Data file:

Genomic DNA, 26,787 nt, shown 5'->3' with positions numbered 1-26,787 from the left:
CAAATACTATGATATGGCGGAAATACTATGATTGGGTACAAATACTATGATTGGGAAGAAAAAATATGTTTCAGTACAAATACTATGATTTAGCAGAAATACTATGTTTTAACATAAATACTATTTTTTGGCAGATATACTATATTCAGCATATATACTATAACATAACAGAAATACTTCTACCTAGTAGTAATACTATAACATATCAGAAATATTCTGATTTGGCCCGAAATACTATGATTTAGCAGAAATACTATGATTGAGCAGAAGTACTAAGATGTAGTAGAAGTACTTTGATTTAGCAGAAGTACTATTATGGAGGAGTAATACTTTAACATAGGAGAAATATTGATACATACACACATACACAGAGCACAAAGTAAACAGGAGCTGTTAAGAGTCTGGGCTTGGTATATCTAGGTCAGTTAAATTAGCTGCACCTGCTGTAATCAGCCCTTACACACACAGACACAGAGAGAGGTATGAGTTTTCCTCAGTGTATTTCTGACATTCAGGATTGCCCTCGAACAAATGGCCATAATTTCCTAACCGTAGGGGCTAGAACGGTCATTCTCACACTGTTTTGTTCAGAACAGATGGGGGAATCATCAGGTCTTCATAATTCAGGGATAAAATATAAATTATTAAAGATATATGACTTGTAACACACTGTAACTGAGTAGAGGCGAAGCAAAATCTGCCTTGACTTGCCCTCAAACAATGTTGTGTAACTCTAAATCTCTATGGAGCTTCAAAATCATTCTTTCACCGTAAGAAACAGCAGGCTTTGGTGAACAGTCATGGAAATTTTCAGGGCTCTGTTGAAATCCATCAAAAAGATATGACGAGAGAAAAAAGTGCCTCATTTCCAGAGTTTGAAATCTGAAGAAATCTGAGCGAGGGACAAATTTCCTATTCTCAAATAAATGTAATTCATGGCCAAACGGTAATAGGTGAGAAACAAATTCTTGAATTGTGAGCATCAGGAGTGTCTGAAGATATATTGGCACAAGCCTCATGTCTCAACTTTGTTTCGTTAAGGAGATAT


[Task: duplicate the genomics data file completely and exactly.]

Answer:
Genomic DNA, 26,787 nt, shown 5'->3' with positions numbered 1-26,787 from the left:
CAAATACTATGATATGGCGGAAATACTATGATTGGGTACAAATACTATGATTGGGAAGAAAAAATATGTTTCAGTACAAATACTATGATTTAGCAGAAATACTATGTTTTAACATAAATACTATTTTTTGGCAGATATACTATATTCAGCATATATACTATAACATAACAGAAATACTTCTACCTAGTAGTAATACTATAACATATCAGAAATATTCTGATTTGGCCCGAAATACTATGATTTAGCAGAAATACTATGATTGAGCAGAAGTACTAAGATGTAGTAGAAGTACTTTGATTTAGCAGAAGTACTATTATGGAGGAGTAATACTTTAACATAGGAGAAATATTGATACATACACACATACACAGAGCACAAAGTAAACAGGAGCTGTTAAGAGTCTGGGCTTGGTATATCTAGGTCAGTTAAATTAGCTGCACCTGCTGTAATCAGCCCTTACACACACAGACACAGAGAGAGGTATGAGTTTTCCTCAGTGTATTTCTGACATTCAGGATTGCCCTCGAACAAATGGCCATAATTTCCTAACCGTAGGGGCTAGAACGGTCATTCTCACACTGTTTTGTTCAGAACAGATGGGGGAATCATCAGGTCTTCATAATTCAGGGATAAAATATAAATTATTAAAGATATATGACTTGTAACACACTGTAACTGAGTAGAGGCGAAGCAAAATCTGCCTTGACTTGCCCTCAAACAATGTTGTGTAACTCTAAATCTCTATGGAGCTTCAAAATCATTCTTTCACCGTAAGAAACAGCAGGCTTTGGTGAACAGTCATGGAAATTTTCAGGGCTCTGTTGAAATCCATCAAAAAGATATGACGAGAGAAAAAAGTGCCTCATTTCCAGAGTTTGAAATCTGAAGAAATCTGAGCGAGGGACAAATTTCCTATTCTCAAATAAATGTAATTCATGGCCAAACGGTAATAGGTGAGAAACAAATTCTTGAATTGTGAGCATCAGGAGTGTCTGAAGATATATTGGCACAAGCCTCATGTCTCAACTTTGTTTCGTTAAGGAGATAT